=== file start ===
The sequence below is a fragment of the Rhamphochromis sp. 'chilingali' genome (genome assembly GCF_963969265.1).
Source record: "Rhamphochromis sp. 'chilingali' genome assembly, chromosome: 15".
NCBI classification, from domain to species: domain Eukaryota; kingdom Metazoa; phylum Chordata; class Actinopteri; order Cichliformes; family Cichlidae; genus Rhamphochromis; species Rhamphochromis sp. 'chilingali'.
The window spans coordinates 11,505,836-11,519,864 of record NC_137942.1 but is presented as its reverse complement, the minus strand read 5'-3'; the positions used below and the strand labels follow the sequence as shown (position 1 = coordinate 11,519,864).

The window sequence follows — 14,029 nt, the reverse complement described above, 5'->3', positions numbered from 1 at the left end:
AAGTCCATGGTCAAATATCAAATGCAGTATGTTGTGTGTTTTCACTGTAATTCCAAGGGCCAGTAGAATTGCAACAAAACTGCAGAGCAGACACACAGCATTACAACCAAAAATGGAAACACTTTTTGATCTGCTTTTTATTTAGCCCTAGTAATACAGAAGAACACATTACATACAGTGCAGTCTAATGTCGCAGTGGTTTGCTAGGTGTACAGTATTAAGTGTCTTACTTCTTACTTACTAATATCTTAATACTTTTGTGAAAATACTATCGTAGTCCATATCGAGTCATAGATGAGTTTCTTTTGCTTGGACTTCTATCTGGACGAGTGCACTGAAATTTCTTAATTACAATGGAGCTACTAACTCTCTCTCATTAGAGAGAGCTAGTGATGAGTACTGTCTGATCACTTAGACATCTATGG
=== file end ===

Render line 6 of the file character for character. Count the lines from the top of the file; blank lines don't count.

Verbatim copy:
AAGTCCATGGTCAAATATCAAATGCAGTATGTTGTGTGTTTTCACTGTAATTCCAAGGGCCAGTAGAATTGCAACAAAACTGCAGAGCAGACACACAGCATTACAACCAAAAATGGAAACACTTTTTGATCTGCTTTTTATTTAGCCCTAGTAATACAGAAGAACACATTACATACAGTGCAGTCTAATGTCGCAGTGGTTTGCTAGGTGTACAGTATTAAGTGTCTTACTTCTTACTTACTAATATCTTAATACTTTTGTGAAAATACTATCGTAGTCCATATCGAGTCATAGATGAGTTTCTTTTGCTTGGACTTCTATCTGGACGAGTGCACTGAAATTTCTTAATTACAATGGAGCTACTAACTCTCTCTCATTAGAGAGAGCTAGTGATGAGTACTGTCTGATCACTTAGACATCTATGG